The other item I'd like to clarify is regarding the Deluxe Reverb. It is the Deluxe Reverb II amp (w/ the p-p boost switch) that is covered by two of his articles; the older DR's are only mentioned in the article about boosting up the voltage rating of the power supply by running two 70 or 80uF caps in series (instead of the stock arrangement of two 16uF/450v caps wired in parallel). As a matter of fact this particle mod was discussed here at AMPAGE recently and most of the amp techs thought it was a good idea. (I'm sure that mod- and the other ideas presented in his articles- are not original with Dan, but he does a service by presenting them to the general public.)  
    But you do bring up a good point: I was thinking of Dan Torres as the author (who generally shows much respect for vintage amps in his writings). But as you suggest he is also the owner of an amp shop, and his catalogs tend to encourage people who don't know any better to ship their older amps to him for modifications (which will generally lower their resale value and could very possibly make them sound worse and not better). That dual identity could lead to a conflict of interests, with his shop hacking up a vintage amp that he himself might leave stock if it were his own amp.  
    Here at AMPAGE we are looking for ideas to implement in our own guitar amps, and it is the ideas presented by Dan in his articles and books that I consider to be relevant here. In other forums where most of the people are non-technical players, the main question is whether or not to ship an amp to him for mods, and I'd have to agree that it'd be better to check with a local amp tech first (perhaps even an AMPAGER). There are some easily reversible tricks that can customize a Fender amp to a particular player's taste, style and technique, and these have been discussed at great length here (as well as from a single viewpoint in Dan's writings). Bottom line is that I like to read what Dan has to say, but I take his suggestions with a grain of salt and I'd rather do the work myself anyway (as would most AMPAGERS- right?)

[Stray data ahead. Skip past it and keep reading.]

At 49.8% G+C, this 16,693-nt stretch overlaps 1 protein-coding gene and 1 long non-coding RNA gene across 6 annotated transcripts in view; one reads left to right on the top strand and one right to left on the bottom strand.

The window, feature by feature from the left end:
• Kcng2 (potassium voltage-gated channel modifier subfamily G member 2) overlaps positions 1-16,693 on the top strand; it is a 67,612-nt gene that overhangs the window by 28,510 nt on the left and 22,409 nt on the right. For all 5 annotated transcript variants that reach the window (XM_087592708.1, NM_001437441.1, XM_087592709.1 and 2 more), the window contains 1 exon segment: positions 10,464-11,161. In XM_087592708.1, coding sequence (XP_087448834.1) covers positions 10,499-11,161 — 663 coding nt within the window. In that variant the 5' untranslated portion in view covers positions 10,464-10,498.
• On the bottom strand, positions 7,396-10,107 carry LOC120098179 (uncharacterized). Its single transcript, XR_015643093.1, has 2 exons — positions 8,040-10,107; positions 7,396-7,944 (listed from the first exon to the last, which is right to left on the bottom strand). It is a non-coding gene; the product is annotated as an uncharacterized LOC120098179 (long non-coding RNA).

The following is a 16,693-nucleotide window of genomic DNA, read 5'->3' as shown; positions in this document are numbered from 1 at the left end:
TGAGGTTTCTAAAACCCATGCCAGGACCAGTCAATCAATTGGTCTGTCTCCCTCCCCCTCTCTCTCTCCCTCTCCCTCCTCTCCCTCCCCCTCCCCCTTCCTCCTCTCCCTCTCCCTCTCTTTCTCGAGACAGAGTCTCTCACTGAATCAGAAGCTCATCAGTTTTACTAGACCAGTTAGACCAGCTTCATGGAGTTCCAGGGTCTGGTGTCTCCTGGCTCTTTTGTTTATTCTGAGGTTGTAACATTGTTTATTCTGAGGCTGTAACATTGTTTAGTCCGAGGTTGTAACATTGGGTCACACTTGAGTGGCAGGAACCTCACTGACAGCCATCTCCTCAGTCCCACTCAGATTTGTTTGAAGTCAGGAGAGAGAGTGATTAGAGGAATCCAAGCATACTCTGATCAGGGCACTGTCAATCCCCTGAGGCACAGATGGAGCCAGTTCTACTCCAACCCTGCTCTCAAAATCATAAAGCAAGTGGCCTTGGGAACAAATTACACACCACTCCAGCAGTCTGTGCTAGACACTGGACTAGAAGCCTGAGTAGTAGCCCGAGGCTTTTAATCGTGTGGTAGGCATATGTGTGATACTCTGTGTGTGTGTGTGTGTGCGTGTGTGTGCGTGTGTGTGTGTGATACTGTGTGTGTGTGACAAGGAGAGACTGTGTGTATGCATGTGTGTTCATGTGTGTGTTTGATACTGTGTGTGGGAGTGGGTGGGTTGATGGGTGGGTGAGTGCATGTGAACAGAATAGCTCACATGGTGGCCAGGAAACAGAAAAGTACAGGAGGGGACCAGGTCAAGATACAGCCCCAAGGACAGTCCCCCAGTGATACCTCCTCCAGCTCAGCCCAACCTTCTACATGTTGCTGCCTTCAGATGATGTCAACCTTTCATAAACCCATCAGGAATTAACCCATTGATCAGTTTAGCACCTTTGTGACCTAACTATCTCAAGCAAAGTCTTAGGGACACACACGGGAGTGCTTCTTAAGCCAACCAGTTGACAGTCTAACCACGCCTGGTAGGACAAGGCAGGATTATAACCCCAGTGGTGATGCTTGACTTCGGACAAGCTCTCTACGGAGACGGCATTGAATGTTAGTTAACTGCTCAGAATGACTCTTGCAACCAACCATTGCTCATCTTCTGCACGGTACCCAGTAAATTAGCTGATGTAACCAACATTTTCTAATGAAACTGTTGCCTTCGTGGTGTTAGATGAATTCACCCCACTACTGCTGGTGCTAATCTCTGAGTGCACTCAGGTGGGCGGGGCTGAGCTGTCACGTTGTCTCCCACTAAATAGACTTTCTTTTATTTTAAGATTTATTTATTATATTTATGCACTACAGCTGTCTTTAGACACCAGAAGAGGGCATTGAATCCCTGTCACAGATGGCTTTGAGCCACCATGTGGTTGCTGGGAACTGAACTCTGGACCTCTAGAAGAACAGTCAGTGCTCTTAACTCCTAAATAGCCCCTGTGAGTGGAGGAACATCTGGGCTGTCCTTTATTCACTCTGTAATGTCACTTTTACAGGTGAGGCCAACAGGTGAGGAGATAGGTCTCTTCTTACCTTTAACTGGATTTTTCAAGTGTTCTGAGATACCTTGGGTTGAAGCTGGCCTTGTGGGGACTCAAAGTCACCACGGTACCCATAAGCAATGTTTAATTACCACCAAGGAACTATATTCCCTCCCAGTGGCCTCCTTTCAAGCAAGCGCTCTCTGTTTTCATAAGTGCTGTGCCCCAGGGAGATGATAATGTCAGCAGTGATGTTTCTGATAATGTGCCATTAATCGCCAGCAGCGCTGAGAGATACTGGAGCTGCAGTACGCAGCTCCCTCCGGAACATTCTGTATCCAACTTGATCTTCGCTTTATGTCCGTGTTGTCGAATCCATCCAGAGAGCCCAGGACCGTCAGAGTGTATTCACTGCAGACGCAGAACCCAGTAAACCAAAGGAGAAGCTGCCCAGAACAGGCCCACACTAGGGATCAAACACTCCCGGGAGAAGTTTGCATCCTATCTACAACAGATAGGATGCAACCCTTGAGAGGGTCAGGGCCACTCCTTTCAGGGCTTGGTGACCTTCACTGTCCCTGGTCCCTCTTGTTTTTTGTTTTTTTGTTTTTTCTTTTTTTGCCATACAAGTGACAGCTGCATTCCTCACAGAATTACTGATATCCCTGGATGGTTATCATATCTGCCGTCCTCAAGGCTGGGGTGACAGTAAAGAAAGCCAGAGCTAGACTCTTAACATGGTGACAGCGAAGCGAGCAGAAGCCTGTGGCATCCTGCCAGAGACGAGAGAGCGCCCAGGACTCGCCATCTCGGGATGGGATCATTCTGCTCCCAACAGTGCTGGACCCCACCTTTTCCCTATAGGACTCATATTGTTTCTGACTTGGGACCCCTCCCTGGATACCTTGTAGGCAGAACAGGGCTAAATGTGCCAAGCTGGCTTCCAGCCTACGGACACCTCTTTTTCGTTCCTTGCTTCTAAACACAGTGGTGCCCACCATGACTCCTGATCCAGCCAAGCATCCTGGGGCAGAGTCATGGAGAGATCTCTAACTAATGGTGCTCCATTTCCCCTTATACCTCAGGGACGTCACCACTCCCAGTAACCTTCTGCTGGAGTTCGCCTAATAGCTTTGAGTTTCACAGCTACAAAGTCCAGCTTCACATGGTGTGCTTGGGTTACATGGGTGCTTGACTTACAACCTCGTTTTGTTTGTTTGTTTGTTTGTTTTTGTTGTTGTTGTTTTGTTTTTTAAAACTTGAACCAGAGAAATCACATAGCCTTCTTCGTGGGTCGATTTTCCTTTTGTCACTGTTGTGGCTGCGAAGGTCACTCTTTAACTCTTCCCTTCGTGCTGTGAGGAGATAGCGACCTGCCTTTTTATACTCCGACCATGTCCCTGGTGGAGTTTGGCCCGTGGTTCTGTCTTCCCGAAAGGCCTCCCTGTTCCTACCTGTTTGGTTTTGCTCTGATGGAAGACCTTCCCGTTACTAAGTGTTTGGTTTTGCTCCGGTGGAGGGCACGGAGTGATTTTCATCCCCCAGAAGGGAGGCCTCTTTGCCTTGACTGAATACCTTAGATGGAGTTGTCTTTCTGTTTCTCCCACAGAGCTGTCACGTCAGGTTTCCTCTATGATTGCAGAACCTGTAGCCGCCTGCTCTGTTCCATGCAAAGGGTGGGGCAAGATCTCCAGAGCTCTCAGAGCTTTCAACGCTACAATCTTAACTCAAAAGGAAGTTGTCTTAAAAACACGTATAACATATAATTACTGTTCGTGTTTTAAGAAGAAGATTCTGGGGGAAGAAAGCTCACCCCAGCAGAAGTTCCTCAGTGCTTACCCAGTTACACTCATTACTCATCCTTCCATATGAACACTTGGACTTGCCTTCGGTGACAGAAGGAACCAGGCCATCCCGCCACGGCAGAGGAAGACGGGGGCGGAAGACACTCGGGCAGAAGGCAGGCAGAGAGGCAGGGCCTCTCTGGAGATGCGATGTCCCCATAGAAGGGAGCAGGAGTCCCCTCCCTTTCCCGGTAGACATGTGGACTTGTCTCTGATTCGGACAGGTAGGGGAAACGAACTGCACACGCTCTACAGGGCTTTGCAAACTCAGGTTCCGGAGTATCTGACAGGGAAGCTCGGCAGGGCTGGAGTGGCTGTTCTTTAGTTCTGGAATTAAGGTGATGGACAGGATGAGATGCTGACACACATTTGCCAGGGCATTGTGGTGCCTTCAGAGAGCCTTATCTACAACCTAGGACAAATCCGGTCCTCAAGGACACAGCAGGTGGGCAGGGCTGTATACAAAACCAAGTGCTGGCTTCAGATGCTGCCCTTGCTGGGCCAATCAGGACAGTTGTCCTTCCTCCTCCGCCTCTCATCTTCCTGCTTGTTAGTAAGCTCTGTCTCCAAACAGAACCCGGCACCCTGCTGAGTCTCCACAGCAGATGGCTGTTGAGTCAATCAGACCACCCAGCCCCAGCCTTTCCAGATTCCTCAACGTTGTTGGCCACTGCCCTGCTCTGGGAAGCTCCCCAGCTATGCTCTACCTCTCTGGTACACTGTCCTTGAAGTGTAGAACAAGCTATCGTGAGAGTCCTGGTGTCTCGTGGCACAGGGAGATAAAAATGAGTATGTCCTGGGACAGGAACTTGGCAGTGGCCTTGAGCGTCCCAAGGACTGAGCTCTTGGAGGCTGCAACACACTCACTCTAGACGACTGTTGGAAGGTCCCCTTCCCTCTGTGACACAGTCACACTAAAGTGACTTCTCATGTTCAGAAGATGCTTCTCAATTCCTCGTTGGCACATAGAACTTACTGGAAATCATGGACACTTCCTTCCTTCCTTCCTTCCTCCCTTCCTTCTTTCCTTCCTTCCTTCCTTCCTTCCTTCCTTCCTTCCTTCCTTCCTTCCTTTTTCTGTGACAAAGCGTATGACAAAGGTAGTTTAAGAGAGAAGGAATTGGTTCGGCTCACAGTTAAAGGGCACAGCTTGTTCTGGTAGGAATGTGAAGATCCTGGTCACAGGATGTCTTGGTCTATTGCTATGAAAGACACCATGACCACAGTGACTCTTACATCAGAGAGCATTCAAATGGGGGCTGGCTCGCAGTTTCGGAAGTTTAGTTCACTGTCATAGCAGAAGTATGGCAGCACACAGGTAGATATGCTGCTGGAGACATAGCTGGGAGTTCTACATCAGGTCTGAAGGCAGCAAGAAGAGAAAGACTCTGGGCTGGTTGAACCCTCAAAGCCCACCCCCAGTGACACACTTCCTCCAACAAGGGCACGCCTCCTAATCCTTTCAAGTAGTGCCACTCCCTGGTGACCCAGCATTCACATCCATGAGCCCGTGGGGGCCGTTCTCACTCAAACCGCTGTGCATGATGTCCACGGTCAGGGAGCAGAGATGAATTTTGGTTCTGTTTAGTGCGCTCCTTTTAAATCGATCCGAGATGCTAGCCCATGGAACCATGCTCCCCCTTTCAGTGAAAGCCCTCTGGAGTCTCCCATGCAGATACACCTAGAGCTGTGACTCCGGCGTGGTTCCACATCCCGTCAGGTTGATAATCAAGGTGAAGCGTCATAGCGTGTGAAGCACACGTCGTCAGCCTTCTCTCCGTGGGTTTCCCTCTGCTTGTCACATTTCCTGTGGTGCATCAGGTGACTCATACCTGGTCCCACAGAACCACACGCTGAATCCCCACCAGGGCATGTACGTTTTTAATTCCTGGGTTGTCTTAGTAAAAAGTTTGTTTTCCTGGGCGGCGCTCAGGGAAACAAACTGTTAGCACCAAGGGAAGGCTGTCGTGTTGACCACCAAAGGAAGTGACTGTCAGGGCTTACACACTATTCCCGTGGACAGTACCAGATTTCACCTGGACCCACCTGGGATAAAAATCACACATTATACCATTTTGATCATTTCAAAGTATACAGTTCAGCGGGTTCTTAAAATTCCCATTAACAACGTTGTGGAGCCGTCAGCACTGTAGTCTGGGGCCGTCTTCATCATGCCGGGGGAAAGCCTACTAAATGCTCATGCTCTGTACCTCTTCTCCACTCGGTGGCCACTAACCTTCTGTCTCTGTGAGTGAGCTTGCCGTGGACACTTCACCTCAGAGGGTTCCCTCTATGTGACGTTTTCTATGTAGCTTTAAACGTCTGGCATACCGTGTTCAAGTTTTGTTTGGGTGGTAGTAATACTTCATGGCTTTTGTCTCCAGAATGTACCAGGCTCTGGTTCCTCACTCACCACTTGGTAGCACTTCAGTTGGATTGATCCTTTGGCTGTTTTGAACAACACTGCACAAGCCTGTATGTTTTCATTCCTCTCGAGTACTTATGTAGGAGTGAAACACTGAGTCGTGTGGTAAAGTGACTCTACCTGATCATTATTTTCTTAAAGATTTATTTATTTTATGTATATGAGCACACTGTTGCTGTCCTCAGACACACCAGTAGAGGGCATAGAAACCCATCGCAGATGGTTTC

Steve Ahola
1/17/2000 8:26 PM
My final rant...
It's kind of funny that after reading all the posts  
to this thread, we all seem to be in basic  
agreement to a certain degree. We all treasure an  
immaculate and classic amp and wouldn't think of  
drilling holes and adding lights and the like to  
a true vintage amp. However, we all tinker in what  
we consider lesser amps and like experimenting a  
little as long as it's reversible! We all stand  
pretty much on the same side of the line, but all  
you have to do is say "Dan Torres" and we draw  
another (unjustified or justified?) line between us.  
I have read some of Mr. Torres articles and I do  
find them somewhat useful for homebrew ideas. He  
is definitely no amp pro -- I think John Stokes  
pointed out his occasional technical mistakes --  
but he does give some good ideas to try on any  
amps I might consider wiring up myself. In this  
respect, Mr. Torres is more valuable to me as an  
author than the guys who write product reviews at  
Guitar Player.  
However, as Steve correctly identified, it is his  
side business of selling mod kits and modifying  
vintage amps that tends to get under my skin. My  
major beef here is that there are only so many  
clean, vintage amps to go around and the market  
for players (versus collectors) is drying up more  
and more every day. To the general uninformed  
tube amp owner ("What's 'BF' stand for?" Duh.),  
the idea of adding an inexpensive, high-gain, mod  
kit to that old amp in the attic that dad used is  
a lot more appealing than trying to appraise and  
sell the amp and then shop for an amp he wants out  
of the hundreds of amps out there. That kind of  
general public ignorance drove the dodo bird to  
extinction, and clean, original vintage amps are  
next. It may not be making Dan Torres rich, but his  
mod kits are motivated by business and profit, NOT  
the desire to preserve the BF amp species.  
So my final verdict is that Dan Torres is both a  
fellow AMPAGER at heart AND a Hackmeister. It  
just depends on which hat he's wearing that day  
and what kind of package his "help" arrives in.